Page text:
Clean Cut Kid’s debut album, Felt, came out on Banquet Records in May and their recent support slots with Michael Kiwanuka and the Kooks have brought them to a much wider, and highly-appreciative audience. Louder Than War caught up with Clean Cut Kid backstage at Leopallooza in Cornwall recently to talk about their fuzz pop, their warm, fuzzy demeanour, and their commitment (mostly) to facial fuzz. Read on to behold us planning future releases on the hoof and for a world exclusive on Mike and Ev’s ‘Beardgate’ appearance on Sunday Brunch.

Louder Than War: We’re in the immediate post-Felt era. For me, the album’s emotional – refreshingly sentimental in a good way. Mike and Ev – my Scouse grandad would have called you a pair of ‘soft melts’. Is that fair enough?

Mike: That’s totally right, yeah.

Ross: Mike’s hard exterior is misleading.

Ev: Everyone in this band is a sensitive soul, that’s for sure.

Mike: The record’s so upbeat and so full of guitar textures – you wouldn’t believe how many people actually miss that it’s a really emotional break-up record. People will say that it’s so full of life, so explosive, but they’re not taking in the content. I’m most pleased when I hear that people have taken the emotional side in.

Ev: It often hits people at about the tenth listen.

LTW: First listen for me. I heard you supporting Michael Kiwanuka in Bristol at the Colston Hall. You nearly had me welling up thinking of my parents and my brother!

Mike: You’ll have got the downbeat version of our set too. We were supporting Michael Kiwanuka and also the Kooks. Our Kooks set was all of our indie tunes and the Michael Kiwanuka set was all the ballads, so you’ll have got the more intense songs. Saul and Ev are into more upbeat and uplifting tunes, but me and Ross do love to wallow in misery.

Ross: I’m definitely an emotional wreck

LTW: What sort of tunes do you wallow in?

Mike: We like a lot of Americana, which tends to be based in sadness.

Ross: Or the deepest, darkest folk.

LTW: Mike and Ev – I believe that you first sang together on your second date. Is that right?

Ev: Yeah, that’s true. Mike wrote a song for me and, being the shy, retiring wallflower that I am, I stood up and started singing harmonies with him.

LTW: Had you heard each other sing before?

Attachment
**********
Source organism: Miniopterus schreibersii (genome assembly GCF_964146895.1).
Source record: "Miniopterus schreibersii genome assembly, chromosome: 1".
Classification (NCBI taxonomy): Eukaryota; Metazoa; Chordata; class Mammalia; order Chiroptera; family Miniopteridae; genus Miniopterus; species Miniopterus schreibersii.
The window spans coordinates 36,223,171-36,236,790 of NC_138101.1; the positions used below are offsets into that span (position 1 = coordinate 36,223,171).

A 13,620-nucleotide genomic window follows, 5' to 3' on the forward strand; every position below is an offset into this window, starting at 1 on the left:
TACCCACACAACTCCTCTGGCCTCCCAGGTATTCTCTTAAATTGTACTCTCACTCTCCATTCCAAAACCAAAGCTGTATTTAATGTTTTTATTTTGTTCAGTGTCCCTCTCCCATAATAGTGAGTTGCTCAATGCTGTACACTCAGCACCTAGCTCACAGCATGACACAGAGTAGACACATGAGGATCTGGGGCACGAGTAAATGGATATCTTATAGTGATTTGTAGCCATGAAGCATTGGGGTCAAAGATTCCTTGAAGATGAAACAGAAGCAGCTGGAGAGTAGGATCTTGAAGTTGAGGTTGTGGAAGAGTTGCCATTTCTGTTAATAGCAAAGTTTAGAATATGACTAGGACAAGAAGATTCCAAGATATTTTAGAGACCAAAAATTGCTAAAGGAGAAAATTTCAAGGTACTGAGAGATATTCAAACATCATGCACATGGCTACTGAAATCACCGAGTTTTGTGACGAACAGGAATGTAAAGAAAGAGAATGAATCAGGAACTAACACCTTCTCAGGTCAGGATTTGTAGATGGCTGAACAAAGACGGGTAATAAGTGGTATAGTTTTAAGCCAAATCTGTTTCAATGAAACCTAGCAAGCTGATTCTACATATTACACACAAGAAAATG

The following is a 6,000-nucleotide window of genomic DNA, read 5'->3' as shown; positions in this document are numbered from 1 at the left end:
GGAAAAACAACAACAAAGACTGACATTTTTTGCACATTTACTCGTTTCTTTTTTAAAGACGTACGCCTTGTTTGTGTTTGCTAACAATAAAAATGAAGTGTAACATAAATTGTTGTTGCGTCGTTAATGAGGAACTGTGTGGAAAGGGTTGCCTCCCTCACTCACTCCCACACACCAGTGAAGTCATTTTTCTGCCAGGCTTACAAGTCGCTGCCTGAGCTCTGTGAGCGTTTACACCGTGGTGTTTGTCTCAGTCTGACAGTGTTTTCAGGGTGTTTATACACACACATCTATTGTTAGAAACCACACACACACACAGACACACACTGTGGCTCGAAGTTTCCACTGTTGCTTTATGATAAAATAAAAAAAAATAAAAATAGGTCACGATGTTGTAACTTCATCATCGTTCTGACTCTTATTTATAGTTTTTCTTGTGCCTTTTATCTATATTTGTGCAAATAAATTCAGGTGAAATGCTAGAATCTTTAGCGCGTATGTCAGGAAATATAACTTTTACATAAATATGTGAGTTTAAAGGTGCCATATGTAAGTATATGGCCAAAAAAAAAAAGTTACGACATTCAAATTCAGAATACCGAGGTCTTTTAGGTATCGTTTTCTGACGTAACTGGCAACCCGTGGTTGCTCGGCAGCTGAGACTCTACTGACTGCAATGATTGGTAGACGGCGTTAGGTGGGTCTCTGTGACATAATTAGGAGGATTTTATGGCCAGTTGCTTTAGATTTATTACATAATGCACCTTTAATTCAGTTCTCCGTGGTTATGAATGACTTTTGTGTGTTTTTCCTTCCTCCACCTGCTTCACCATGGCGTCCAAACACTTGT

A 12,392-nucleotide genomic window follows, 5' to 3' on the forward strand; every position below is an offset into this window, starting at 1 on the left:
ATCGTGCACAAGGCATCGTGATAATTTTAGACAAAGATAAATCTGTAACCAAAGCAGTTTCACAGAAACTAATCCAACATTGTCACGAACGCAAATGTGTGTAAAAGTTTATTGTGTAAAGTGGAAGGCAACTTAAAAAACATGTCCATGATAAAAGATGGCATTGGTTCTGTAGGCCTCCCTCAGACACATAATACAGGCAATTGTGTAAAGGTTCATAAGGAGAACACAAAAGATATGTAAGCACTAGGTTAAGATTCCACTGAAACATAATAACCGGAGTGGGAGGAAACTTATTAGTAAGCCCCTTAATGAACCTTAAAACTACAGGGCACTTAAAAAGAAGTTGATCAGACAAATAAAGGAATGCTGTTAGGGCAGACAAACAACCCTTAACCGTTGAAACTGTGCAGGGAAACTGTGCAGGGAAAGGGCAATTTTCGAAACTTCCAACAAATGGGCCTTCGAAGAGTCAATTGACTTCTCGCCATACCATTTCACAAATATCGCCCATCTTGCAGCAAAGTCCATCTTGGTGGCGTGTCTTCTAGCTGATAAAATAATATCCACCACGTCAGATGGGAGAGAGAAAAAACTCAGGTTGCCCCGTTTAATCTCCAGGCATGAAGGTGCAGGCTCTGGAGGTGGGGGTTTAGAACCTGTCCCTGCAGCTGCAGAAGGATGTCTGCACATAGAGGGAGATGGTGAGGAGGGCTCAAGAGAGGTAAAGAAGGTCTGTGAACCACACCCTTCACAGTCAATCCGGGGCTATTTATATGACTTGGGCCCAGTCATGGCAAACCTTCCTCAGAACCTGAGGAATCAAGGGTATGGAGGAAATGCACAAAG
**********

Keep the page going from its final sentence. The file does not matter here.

Ev: We’d both been at the same uni, studying music, but two years apart. We never really knew each other. We’d both seen each other play and sing with other bands.

LTW: I assume that moment was emotional and refreshingly sentimental.

Mike: I don’t know what kind of emotions I was feeling, I was on such a rollercoaster. Not only was it a second date, but Ev lived in London and I lived in Liverpool, so the dates were epic. There was a four-hour Megabus journey down. At the time, the money didn’t even allow me to get the train.

LTW: Megabus! How times have changed.

Ev: And Mike’s songs are emotional, but they’re not gushy, so they’re never over-the-top or cheesy. I cried at the song, because it felt real and it was really vulnerable singing it on a second date. It’s a great song. We all want it to come out – hopefully one day. It’s called “Piccadilly Line”.

Mike: It’s just one of those tunes that’s gone by the wayside so far. We’ve never even jammed it as a band.

Ev: Me, Saul and Ross have… (they exchange various looks)

LTW: Everyone that talks about your music always manages to mention some kind of mid- to late-80s tinge. Is it self-consciously there? Does that labelling get on your nerves?

Ev: I’m not offended by it at all.

Mike: I love 80s culture. I was born in ’86, but I really feel like an 80s kid, because my brother is ten years older, so through the 90s, my brother was still obsessed by the previous decade. We recorded “Runaway” and “Vitamin C” eighteen months before we were even really a band and before the record deal, and the reference track for “Vitamin C” was “In The Air Tonight”. When we sat down to plan the record, we were designing it around “Vitamin C”, so the whole thing had to work around this 80s vibe. I don’t think the next album’s going to go there.

Ross: A lot of people romanticise the 80s too and a lot of good 80s films are about break-ups, so it fits.

LTW: What was it like supporting Michael Kiwanuka?

Mike: Class.

Ev: He’s married to my best friend, and she was on tour with him at the time, so that was really cool. He is just the loveliest man.

LTW: Is that how playing at his wedding came about? What a CV point!

Ev: His wife and I grew up together. She’s a singer as well and she sang at our wedding. We’d always said that it was something that would happen. She wanted us to do a Clean Cut Kid song, which was nice. Someone came up to Mike afterwards, some producer I think, and said, ‘I love that tune, “Vitamin C”, who’s it by?’

LTW: Does it all feel like it’s happened rather quickly?

Ev: It does when we look back. I got a notification on my phone saying that our first Liverpool gig was two years ago yesterday. That was our fifth ever gig.

Ross: It feels like five years ago.

Ev: When you look at it on paper, it’s happened quickly, but it feels like a long time.

Mike: We can do so much in three days that it can be a Sunday and we can’t believe it was only Friday that we left and we’ve done five gigs, twenty interviews, three more on the radio. You’d swear you’d been on the road three weeks. It doesn’t feel like it’s been ‘overnight’ quick, but we’ve only been gigging for two years and if you take this festival, for example, we’re on one slot before headline. It’s something that we’ve got here in that time, having started not long ago without a single fan.